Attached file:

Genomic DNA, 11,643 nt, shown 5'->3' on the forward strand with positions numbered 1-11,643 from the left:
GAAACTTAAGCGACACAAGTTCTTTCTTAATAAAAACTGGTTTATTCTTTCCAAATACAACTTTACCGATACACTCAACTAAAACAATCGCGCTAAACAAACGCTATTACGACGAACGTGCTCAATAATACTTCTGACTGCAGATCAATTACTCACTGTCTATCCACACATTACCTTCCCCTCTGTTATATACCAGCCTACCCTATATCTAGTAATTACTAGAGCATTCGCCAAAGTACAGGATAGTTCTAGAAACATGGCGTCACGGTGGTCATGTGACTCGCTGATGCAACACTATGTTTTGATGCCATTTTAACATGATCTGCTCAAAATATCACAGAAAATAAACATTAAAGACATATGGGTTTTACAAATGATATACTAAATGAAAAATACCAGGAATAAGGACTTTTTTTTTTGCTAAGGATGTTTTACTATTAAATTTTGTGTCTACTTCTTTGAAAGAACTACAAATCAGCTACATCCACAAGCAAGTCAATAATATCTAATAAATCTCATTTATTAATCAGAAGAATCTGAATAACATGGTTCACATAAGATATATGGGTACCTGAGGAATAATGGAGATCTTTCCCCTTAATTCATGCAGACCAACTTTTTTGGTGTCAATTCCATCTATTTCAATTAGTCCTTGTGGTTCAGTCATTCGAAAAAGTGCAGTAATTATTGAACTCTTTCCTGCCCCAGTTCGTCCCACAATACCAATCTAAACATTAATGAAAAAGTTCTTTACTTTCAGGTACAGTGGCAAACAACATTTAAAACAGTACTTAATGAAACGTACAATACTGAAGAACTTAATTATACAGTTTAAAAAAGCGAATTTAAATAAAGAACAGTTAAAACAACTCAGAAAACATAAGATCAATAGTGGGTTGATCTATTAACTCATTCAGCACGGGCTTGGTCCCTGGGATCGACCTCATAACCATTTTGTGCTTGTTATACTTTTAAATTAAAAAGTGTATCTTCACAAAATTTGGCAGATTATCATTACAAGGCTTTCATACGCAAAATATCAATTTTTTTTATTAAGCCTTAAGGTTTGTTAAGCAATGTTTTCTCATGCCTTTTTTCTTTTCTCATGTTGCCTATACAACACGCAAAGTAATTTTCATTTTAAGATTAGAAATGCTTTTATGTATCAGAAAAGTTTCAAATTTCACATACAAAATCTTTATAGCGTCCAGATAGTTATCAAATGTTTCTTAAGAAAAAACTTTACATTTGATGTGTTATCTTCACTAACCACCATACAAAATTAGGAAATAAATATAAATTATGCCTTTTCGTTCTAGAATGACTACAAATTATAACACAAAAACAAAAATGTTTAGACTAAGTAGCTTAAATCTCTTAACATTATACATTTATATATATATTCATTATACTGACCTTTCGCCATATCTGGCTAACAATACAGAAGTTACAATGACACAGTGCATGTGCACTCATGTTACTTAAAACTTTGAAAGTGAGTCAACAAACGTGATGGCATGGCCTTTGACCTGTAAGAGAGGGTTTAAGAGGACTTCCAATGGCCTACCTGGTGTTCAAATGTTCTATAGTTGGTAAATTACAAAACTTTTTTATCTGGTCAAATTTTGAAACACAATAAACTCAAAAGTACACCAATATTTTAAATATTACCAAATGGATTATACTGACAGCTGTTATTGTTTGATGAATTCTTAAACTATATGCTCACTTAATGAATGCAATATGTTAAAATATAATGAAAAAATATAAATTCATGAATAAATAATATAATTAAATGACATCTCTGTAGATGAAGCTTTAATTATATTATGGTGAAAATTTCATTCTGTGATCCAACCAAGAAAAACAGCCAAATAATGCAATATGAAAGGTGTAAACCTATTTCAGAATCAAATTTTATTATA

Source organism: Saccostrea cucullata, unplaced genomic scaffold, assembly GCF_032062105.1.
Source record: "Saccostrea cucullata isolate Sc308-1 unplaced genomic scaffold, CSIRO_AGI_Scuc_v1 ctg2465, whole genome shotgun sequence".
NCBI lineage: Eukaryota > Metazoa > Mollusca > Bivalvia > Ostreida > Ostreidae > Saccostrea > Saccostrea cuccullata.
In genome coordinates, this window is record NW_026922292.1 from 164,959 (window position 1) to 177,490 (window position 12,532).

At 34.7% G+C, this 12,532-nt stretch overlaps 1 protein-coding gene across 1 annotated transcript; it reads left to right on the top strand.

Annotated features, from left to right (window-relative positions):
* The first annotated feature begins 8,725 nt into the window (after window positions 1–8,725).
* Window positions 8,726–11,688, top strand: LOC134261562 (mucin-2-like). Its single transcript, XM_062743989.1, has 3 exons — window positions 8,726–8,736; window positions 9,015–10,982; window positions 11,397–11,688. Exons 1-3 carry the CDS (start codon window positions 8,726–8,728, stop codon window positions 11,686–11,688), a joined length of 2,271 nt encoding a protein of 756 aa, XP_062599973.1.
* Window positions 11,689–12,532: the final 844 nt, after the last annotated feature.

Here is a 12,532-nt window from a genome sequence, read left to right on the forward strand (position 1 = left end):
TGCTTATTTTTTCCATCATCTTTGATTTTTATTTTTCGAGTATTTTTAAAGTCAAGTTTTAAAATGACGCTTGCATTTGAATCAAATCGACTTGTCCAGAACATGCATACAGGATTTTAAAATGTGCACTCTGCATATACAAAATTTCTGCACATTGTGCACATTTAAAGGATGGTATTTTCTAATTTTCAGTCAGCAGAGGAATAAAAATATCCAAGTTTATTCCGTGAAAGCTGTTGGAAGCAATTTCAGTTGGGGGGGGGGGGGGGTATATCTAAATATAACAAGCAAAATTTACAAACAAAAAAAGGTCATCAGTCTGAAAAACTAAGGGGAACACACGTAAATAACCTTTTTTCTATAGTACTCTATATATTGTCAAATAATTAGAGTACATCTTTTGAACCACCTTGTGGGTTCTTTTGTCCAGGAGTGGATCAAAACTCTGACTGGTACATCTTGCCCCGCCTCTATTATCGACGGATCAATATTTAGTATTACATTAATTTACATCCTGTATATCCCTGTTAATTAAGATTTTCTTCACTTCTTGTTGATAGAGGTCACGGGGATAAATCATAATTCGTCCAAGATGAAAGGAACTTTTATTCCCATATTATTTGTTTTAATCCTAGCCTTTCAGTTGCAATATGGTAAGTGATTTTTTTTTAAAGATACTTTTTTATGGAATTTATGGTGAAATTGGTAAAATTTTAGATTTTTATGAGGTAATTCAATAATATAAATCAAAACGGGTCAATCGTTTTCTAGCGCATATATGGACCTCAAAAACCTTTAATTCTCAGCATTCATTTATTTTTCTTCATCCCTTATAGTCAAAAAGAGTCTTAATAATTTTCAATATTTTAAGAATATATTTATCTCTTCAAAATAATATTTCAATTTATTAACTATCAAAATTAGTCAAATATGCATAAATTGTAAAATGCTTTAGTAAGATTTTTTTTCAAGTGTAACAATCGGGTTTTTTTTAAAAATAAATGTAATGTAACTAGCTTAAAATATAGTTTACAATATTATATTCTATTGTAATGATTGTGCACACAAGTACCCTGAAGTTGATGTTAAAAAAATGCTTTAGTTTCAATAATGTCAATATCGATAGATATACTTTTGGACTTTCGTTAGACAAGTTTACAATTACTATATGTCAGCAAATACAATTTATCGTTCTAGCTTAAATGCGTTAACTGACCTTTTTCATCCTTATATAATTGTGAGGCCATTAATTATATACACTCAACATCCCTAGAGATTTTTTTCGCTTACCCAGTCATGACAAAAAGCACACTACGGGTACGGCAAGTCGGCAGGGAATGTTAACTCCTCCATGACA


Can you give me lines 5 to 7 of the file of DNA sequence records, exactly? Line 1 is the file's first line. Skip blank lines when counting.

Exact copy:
NCBI lineage: Eukaryota > Metazoa > Mollusca > Bivalvia > Ostreida > Ostreidae > Saccostrea > Saccostrea cuccullata.
In genome coordinates, this window is record NW_026922292.1 from 164,959 (window position 1) to 177,490 (window position 12,532).

At 34.7% G+C, this 12,532-nt stretch overlaps 1 protein-coding gene across 1 annotated transcript; it reads left to right on the top strand.